Choice of Anticoagulant and Cotherapy with a PPI Affect Gastrointestinal Bleeding Risk

January 11, 2019

The risk of gastrointestinal bleeding appears to be highest with rivaroxaban and lowest with apixaban, but is reduced by cotherapy with proton pump inhibitors.

The risk of gastrointestinal bleeding appears to be affected by both the choice of oral anticoagulant and whether patients are also taking a proton pump inhibitor (PPI), according to a new study. Incidence of hospitalization for gastrointestinal bleeding was highest in patients prescribed rivaroxaban and lowest in those prescribed apixaban. Cotherapy with a PPI was found to lower the risk of hospitalization in this retroactive study.

The study published in December in JAMA, details how researchers set out to determine whether the choice of anticoagulant drug choice and PPI cotherapy are associated with the risk of upper gastrointestinal tract bleeding.

In the retrospective cohort study of Medicare beneficiaries between January 1, 2011, and September 30, 2015, the researchers reviewed exposure to apixaban (Eliquis), dabigatran (Pradaxa), rivaroxaban (Xarelto), or warfarin with or without PPI cotherapy.

The researchers, with the Vanderbilt University School of Medicine and the Tennessee Valley Health Care System in Nashville, determined the hospitalization rates for upper gastrointestinal tract bleeding by adjusted incidence and risk difference (RD) per 10,000 person-years of anticoagulant treatment as well as incidence rate ratios (IRRs).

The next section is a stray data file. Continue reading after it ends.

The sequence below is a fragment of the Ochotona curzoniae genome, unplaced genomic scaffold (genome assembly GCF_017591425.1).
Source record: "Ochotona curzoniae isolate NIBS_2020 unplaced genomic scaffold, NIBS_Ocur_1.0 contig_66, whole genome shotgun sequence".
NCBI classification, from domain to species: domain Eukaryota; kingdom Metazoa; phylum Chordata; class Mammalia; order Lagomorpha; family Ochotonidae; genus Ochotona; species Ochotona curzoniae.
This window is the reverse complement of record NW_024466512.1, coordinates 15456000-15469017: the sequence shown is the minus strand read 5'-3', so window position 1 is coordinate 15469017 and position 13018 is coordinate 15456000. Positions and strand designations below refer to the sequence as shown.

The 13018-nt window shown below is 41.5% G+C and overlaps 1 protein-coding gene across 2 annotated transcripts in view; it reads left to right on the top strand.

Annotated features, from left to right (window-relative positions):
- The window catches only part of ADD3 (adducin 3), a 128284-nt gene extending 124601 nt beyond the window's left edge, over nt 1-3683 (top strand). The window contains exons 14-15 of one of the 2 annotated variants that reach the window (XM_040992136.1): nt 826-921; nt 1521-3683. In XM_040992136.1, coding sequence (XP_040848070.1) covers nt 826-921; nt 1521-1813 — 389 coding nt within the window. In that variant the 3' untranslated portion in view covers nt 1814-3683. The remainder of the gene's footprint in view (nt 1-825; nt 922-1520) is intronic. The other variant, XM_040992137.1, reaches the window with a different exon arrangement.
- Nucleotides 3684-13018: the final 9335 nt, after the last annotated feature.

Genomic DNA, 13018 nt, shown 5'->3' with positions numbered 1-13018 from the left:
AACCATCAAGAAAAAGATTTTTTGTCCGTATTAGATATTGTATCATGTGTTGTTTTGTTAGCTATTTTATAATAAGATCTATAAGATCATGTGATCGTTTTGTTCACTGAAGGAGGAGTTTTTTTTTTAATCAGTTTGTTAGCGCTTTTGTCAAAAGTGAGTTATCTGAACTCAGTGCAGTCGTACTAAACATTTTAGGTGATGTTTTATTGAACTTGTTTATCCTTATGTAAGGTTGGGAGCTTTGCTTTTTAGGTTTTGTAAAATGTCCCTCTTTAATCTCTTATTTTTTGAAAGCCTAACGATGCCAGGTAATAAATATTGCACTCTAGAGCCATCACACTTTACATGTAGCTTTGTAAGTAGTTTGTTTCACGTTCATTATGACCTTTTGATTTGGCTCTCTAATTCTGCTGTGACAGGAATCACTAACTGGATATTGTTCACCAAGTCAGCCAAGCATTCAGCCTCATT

They found that the use of PPI cotherapy (264,447 person-years) was associated with a significantly lower overall risk of hospitalization due to gastrointestinal bleeding for all anticoagulants: an incidence rate ratio of 0.66. In 754,389 person-years of anticoagulation treatment with the four oral anticoagulants, the risk of hospitalization for upper gastrointestinal tract bleeding was highest for rivaroxaban and lowest for apixaban.

Drug choice and PPI cotherapy may be important during oral anticoagulant treatment, particularly for patients with elevated risk of gastrointestinal bleeding,” writes Wayne A. Ray, PhD, professor in the Department of Health Policy at Vanderbilt University School of Medicine, and colleagues in the JAMA article.

The adjusted overall incidence of hospitalization for upper gastrointestinal tract bleeding was 115 per 10,000 person-years. The incidence for rivaroxaban was 144 per 10,000 person-years, which was “significantly greater” than the incidence of hospitalizations for apixaban at 73 per 10,000 person-years, dabigatran at 120 per 10,000 person-years, and warfarin at 113 per 10,000 person-years.

 “For each anticoagulant, the incidence of hospitalization for upper gastrointestinal tract bleeding was lower among patients who were receiving PPI cotherapy. These findings may inform assessment of risks and benefits when choosing anticoagulant agents,” Ray writes.